My Trip to SXSW – Narratives

I’m definitely still recovering from my trip to Austin for SXSW, but I wanted to get my thought on the festival on record.  I was there for 8 days of the festival and went to 24 screenings, 22 feature length films and 2 collections of shorts.  I made it my goal to see as many female directed films as I could, and while I failed to get to the 50% mark that I wanted, 8 of the 22 features were female directed (I’m calling myself caught up on 52 films by women).  The 22 features were split right down the middle between narratives and documentaries, and of the 11 narratives, 7 of them passed the Bechdel test.  I’m not thrilled with that percentage, but 64% is about average for all films and 36% female directed films is, depressingly, well above average.

Even though I gave each film a quick blurb while watching them, I want to highlight the best ones that I saw.  Two narratives really stuck out to me, and they both share a similar story of women attempting to deal with a difficult time in their lives.  “Miss Stevens” by Julia Hart is an amazing tale of a teacher who takes three students on a weekend trip.  Lily Rabe plays the titular character who is clearly struggling with some emotional distress as she begrudgingly lets the students into her life.  What really made the film stand out was how they subverted expectations right when it looked like it was about to fall into the standard teacher student cliché.  The left turn from that moment elevates the film to the point that I’m still constantly thinking about it almost a week later.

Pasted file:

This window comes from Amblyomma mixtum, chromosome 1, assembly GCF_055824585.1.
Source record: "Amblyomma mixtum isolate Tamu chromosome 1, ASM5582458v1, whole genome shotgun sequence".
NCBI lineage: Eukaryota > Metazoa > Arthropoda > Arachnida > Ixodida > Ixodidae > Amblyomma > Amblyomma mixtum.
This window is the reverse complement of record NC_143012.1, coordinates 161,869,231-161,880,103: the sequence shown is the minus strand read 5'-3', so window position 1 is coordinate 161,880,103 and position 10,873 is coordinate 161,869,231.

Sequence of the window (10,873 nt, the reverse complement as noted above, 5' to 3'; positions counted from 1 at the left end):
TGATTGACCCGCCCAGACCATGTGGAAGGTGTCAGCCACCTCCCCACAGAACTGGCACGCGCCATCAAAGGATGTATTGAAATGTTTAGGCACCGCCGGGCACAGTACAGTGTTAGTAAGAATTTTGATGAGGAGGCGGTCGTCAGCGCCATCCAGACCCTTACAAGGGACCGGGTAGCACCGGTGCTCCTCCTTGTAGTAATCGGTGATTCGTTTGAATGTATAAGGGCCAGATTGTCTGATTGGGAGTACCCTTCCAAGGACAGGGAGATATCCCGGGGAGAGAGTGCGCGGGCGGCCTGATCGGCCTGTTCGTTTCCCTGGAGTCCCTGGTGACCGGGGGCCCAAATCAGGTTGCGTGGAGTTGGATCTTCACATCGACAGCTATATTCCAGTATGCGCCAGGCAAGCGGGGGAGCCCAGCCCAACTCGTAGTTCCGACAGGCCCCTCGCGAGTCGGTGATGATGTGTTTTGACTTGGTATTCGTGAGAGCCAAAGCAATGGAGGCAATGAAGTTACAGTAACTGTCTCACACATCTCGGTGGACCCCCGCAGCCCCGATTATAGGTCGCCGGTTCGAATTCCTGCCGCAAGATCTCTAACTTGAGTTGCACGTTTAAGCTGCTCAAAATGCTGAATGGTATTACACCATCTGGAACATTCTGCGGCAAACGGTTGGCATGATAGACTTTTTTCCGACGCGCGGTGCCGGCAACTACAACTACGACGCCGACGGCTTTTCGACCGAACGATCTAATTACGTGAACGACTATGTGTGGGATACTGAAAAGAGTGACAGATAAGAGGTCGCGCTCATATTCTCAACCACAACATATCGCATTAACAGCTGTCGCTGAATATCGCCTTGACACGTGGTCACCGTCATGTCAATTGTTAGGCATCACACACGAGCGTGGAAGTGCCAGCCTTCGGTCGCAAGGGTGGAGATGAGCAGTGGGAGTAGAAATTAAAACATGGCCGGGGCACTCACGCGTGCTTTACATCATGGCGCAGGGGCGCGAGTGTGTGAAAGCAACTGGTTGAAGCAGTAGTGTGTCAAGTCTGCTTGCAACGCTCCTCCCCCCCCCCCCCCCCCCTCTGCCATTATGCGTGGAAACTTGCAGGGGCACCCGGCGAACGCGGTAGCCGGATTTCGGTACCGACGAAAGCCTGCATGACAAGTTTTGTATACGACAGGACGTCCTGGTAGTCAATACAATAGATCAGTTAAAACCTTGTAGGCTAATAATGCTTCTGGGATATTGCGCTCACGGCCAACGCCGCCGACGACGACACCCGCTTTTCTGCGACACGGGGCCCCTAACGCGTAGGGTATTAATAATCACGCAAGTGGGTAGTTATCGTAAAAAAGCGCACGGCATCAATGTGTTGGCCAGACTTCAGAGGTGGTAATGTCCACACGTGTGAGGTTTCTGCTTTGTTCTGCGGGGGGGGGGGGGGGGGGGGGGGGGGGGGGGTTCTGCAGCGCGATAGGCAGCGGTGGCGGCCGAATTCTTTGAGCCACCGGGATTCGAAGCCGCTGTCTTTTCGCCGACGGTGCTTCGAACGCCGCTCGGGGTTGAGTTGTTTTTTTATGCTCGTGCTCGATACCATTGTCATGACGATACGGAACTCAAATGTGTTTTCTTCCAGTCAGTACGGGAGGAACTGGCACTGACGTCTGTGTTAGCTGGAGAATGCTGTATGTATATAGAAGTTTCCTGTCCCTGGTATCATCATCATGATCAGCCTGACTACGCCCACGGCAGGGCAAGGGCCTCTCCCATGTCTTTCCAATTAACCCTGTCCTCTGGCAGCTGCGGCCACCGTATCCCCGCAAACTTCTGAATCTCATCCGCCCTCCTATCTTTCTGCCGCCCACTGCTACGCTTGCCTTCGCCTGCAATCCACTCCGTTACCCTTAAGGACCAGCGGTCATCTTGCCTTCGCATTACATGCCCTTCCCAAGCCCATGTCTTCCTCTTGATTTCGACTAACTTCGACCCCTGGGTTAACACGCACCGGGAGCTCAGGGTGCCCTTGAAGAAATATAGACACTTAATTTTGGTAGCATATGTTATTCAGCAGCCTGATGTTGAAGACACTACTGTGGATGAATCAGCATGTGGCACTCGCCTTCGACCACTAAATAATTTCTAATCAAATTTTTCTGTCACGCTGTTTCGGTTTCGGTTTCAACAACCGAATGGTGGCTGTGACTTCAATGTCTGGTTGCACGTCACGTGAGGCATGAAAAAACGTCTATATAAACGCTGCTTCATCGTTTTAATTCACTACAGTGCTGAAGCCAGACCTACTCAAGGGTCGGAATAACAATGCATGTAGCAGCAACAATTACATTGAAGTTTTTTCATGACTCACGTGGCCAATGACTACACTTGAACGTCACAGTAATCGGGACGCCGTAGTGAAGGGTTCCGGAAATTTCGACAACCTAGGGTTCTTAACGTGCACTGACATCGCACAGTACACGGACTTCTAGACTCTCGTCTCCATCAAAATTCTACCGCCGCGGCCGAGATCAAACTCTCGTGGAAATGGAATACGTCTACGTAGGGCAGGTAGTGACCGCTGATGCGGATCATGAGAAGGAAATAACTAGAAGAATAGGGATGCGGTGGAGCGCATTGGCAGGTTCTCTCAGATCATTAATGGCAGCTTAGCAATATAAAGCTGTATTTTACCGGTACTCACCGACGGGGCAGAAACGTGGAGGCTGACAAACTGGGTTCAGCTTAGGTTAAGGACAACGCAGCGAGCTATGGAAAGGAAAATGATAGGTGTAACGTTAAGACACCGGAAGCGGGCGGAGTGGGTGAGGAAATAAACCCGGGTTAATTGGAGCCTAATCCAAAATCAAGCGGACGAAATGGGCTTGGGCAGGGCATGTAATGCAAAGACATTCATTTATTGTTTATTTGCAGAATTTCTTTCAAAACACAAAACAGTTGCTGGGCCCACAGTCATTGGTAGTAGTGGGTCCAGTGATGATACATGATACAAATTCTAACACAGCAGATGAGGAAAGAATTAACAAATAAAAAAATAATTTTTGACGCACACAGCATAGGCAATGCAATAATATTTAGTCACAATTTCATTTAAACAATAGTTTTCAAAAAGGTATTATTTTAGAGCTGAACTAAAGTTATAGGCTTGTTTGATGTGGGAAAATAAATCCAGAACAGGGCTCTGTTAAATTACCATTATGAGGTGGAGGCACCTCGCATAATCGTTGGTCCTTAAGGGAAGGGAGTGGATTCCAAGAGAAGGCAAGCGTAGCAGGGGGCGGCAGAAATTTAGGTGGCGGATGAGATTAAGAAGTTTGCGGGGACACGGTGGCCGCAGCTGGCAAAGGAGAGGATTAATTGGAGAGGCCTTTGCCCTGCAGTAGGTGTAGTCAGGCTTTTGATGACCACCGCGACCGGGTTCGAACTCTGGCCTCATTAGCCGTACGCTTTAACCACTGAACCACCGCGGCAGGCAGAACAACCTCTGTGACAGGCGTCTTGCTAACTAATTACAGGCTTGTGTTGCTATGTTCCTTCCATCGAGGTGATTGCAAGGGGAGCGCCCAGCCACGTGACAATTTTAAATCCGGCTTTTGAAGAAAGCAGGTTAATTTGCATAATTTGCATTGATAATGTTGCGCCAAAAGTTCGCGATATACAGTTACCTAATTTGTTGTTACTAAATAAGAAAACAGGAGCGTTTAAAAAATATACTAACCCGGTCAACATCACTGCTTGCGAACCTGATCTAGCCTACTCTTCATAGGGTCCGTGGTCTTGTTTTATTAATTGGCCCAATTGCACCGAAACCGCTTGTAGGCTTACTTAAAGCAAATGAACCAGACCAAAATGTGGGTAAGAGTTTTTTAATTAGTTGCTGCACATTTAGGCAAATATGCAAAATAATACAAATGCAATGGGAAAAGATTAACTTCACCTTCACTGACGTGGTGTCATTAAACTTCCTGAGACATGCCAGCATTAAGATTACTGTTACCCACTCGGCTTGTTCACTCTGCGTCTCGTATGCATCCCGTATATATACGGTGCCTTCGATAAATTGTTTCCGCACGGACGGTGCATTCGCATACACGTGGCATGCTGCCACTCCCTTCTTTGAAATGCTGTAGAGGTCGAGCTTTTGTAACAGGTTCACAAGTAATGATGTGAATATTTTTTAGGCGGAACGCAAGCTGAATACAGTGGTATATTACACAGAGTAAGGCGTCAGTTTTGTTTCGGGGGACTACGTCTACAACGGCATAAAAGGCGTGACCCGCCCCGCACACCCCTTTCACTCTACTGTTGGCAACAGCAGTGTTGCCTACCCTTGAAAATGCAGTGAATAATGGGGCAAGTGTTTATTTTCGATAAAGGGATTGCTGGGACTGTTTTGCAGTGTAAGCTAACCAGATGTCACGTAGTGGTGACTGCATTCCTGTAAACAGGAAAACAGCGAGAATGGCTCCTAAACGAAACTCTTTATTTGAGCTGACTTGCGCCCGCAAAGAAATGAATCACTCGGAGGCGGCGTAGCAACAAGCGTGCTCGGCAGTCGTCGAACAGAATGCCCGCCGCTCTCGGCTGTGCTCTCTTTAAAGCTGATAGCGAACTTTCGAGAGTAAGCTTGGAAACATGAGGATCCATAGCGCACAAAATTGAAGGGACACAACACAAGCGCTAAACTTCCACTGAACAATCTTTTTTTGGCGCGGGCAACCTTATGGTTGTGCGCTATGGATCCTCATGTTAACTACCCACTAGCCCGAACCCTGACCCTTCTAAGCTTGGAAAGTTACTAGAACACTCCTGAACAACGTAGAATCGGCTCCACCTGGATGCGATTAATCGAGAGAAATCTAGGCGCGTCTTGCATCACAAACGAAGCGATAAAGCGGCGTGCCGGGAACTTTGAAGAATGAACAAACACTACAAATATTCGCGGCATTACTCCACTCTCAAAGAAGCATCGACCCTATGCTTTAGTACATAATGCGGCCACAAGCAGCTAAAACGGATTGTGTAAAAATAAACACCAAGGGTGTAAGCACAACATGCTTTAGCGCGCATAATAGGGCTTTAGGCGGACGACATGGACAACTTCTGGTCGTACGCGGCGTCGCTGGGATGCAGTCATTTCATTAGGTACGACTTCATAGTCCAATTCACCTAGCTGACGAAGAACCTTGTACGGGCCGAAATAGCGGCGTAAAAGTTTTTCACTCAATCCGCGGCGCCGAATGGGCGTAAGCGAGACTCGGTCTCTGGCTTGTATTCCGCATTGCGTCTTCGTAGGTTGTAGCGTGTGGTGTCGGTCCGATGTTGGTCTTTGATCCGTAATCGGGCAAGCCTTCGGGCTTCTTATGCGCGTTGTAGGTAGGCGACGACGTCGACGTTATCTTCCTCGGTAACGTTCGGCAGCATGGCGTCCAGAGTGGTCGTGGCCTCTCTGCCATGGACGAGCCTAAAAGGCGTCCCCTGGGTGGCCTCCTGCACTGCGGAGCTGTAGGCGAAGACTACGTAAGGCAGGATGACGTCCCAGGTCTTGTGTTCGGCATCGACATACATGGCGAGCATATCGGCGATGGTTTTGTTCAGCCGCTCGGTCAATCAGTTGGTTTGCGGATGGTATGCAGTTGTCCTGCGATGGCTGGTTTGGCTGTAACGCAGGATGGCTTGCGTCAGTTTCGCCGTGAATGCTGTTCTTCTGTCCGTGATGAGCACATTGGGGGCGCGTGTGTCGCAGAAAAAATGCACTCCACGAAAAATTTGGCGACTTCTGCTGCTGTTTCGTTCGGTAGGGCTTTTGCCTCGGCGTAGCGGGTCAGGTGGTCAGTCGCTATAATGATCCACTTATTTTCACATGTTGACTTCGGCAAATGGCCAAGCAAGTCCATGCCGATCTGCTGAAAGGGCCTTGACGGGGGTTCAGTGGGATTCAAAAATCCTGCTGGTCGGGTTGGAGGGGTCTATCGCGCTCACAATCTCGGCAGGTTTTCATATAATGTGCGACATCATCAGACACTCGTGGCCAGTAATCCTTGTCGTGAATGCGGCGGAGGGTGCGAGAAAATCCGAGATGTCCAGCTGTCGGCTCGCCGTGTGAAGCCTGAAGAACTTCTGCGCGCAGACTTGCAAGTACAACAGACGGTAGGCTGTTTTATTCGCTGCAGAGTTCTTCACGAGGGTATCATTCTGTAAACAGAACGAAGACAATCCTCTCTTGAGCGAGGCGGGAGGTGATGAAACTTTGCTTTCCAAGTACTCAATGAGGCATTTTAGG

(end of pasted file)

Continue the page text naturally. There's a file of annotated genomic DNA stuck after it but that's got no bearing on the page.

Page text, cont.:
“Claire in Motion” by Annie Howell and Lisa Robinson was my standout film of the festival.  Unfortunately , I have doubts that it will receive much in the way of distribution.  Betsy Brandt plays Claire a woman dealing with the sudden disappearance of her husband.  She meets Allison played by Anna Hollyman who had a secret relationship, though not necessarily sexual, with her husband.  Much like “Miss Stevens”, “Claire in Motion” refuses to fall into a simple cliché, and instead is a really brutal exploration of the mourning process.  The camera work is beautiful, and the emotions moved me.  I hope that my predictions are incorrect and that this film sees the light of day.

Friday, I will return to the 52 films by women project (finally going to see Heart of a Dog by Laurie Anderson).  Next Tuesday, I’ll talk about the documentaries that continue to move me.

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